Substance abuse training and perceived knowledge: predictors of perceived preparedness to work in substance abuse
01 Sep 2008-Journal of Social Work Education (Council on Social Work Education)-Vol. 44, Iss: 3, pp 7-20
01 Jan 2011
TL;DR: The dimensions, theory, and epistemology of mental health stigma have several implications for the social work profession, and this work aims to clarify the role of stigma in the development of social work practice.
Abstract: Mental health stigma operates in society, is internalized by individuals, and is attributed by health professionals. This ethics-laden issue acts as a barrier to individuals who may seek or engage in treatment services. The dimensions, theory, and epistemology of mental health stigma have several implications for the social work profession.
TL;DR: This national study of MSW programs examines prevalence of addiction courses and specializations and concludes that social work education has not met addiction workforce development needs and there is no evidence this pattern will change.
Abstract: Social workers are needed to implement science-based treatments for alcohol and other drug (AOD) problems. Changes in insurance coverage through the Affordable Care Act will increase the demand for licensed Master of Social Work (MSW) clinicians. This national study of MSW programs (N = 210) examines prevalence of addiction courses and specializations. Web-based analyses showed that only 14.3% of accredited schools offered specialization; only 4.7% of accredited schools had one or more required courses. Social work education has not met addiction workforce development needs; there is no evidence this pattern will change.
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02 Sep 2015-Frontiers in Public Health
TL;DR: In this article, a number of elements to develop, adapt, and strengthen intercultural competence education in public health educational institutions are recommended.
Abstract: Due to increasing national diversity, programs addressing cultural competence have multiplied in U.S. medical training institutions. Although these programs share common goals for improving clinical care for patients and reducing health disparities, there is little standardization across programs. Furthermore, little progress has been made to translate cultural competency training from the clinical setting into the public health setting where the focus is on population-based health, preventative programming, and epidemiological and behavioral research. The need for culturally relevant public health programming and culturally sensitive public health research is more critical than ever. Awareness of differing cultures needs to be included in all processes of planning, implementation and evaluation. By focusing on community-based health program planning and research, cultural competence implies that it is possible for public health professionals to completely know another culture, whereas intercultural competence implies it is a dual-sided process. Public health professionals need a commitment toward intercultural competence and skills that demonstrate flexibility, openness, and self-reflection so that cultural learning is possible. In this article, the authors recommend a number of elements to develop, adapt, and strengthen intercultural competence education in public health educational institutions.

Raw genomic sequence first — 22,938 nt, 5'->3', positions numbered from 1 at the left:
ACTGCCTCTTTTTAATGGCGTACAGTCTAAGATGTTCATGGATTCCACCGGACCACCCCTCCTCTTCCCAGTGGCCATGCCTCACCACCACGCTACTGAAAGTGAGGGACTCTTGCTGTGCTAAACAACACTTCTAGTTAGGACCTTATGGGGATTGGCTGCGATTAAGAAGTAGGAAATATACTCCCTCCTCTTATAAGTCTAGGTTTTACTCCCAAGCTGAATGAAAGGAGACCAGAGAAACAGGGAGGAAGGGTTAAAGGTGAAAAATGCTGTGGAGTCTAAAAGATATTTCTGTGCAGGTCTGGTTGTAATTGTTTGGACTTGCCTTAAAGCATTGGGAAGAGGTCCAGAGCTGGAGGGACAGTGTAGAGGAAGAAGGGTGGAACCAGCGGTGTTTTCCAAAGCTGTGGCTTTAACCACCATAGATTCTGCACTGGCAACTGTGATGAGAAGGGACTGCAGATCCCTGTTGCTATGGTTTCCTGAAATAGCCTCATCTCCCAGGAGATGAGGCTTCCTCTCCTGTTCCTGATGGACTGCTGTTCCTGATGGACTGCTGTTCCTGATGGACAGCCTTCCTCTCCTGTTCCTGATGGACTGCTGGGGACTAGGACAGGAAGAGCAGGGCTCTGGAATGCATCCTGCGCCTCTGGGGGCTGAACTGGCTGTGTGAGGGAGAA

25 Jan 2018-Clinical Social Work Journal
TL;DR: In this article, a new definition of military cultural competence based on a review of the literature is proposed, which includes the chain-of-command, military norms, and military identity.
Abstract: This article offers a new definition of military cultural competence based on a review of the literature. As a starting point, the defining characteristics of military culture is discussed and includes the chain of command, military norms, and military identity. Having laid this groundwork, the multidimensionality of military cultural competence—attitudinal, cognitive, behavior—is discussed. Clinical applications of these various competencies are provided.
28 May 2015-Substance Abuse
TL;DR: The continual need to advocate for education and development of substance abuse practitioners across professions is discussed, and directions for future research are described.